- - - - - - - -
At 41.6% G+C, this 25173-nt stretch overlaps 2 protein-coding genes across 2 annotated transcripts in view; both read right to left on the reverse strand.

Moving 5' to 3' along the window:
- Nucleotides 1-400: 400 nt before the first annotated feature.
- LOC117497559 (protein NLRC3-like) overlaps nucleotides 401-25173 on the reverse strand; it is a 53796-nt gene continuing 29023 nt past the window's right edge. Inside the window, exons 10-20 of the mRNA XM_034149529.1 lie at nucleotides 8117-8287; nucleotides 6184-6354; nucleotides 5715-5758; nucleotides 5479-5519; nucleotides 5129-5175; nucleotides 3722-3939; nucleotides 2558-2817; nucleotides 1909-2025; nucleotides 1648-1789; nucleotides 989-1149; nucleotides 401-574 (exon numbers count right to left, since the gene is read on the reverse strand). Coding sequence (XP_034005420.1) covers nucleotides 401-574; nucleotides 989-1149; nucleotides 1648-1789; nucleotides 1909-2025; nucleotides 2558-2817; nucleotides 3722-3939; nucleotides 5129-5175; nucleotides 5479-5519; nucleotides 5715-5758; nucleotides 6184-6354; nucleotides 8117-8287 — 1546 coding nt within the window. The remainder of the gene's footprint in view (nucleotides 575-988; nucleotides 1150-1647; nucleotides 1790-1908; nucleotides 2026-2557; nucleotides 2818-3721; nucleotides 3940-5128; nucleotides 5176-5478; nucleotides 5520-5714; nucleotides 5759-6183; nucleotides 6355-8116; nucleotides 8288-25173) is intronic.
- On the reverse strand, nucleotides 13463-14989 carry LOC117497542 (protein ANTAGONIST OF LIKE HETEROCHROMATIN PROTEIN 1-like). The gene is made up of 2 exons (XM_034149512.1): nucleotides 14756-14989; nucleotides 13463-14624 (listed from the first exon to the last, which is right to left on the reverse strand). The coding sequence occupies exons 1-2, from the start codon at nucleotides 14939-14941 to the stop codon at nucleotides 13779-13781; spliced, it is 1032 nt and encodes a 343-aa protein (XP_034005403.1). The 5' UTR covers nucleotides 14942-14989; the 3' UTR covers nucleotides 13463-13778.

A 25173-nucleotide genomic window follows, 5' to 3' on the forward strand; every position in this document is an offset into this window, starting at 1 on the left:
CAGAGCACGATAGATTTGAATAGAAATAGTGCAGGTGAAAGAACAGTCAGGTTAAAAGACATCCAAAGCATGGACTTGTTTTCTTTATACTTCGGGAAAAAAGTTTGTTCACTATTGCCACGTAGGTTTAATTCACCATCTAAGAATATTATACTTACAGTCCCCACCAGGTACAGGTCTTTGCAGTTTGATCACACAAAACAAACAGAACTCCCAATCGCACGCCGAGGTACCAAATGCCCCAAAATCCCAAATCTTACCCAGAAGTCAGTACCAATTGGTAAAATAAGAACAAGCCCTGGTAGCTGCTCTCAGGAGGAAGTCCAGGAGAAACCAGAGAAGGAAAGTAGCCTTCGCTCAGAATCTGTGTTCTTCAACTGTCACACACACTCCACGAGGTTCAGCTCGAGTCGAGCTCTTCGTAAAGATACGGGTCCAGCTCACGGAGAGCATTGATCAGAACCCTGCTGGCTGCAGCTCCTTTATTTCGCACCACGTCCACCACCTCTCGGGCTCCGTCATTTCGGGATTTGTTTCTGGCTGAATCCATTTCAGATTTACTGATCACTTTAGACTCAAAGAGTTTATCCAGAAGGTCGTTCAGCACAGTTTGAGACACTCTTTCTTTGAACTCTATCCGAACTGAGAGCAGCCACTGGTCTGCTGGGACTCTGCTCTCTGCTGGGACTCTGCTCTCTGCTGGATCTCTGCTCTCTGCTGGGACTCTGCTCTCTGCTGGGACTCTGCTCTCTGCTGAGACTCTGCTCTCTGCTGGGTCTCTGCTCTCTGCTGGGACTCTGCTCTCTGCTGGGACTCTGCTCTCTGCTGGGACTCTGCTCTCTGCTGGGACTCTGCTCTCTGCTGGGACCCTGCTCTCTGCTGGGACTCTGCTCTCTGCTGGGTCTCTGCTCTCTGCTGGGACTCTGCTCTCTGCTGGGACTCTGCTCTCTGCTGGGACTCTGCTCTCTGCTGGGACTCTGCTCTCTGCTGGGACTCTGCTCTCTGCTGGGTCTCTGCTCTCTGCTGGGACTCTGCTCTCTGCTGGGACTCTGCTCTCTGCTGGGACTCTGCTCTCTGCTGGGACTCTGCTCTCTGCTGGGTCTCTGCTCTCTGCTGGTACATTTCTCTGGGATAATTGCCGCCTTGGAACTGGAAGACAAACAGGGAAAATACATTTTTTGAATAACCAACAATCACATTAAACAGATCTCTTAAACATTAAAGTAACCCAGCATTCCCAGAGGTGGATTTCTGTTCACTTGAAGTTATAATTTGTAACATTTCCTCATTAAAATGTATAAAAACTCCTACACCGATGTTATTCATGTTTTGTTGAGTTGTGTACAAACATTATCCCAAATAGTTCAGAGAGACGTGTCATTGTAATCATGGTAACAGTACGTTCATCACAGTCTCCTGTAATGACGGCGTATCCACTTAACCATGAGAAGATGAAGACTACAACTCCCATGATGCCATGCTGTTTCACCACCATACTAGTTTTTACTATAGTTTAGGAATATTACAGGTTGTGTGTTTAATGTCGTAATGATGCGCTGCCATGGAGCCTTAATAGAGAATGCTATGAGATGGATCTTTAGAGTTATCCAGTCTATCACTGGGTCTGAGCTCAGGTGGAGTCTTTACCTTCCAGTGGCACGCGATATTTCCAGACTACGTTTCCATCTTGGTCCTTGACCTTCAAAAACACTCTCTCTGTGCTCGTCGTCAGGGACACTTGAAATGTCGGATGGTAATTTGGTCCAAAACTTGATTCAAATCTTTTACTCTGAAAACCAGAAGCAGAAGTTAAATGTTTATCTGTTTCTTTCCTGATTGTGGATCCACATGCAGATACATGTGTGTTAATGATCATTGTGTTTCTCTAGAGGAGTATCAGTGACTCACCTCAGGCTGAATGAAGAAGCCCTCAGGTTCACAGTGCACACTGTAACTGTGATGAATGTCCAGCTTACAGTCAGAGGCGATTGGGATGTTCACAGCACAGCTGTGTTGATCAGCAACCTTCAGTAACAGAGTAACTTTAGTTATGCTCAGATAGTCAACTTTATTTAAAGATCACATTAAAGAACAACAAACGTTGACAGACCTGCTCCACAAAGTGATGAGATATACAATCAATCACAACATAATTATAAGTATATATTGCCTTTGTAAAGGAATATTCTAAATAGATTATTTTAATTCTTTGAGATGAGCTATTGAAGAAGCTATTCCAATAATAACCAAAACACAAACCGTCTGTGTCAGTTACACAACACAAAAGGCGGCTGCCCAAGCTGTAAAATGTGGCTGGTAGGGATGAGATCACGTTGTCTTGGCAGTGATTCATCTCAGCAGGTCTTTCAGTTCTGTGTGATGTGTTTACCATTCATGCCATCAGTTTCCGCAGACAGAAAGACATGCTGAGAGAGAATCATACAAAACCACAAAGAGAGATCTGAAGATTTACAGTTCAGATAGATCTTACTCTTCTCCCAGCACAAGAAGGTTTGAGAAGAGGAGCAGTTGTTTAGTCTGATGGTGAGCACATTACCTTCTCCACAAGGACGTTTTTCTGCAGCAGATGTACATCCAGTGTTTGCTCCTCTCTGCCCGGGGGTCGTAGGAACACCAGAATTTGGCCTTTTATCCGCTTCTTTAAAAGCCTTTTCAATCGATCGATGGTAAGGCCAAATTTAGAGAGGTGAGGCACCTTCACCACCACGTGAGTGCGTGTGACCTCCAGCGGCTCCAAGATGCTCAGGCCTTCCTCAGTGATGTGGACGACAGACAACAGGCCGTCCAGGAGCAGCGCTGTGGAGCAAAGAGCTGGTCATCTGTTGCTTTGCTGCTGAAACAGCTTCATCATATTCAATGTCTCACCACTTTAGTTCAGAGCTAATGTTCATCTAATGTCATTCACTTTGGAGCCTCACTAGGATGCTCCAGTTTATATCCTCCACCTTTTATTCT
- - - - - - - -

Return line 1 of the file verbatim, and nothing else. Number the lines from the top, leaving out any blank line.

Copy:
At 41.6% G+C, this 25173-nt stretch overlaps 2 protein-coding genes across 2 annotated transcripts in view; both read right to left on the reverse strand.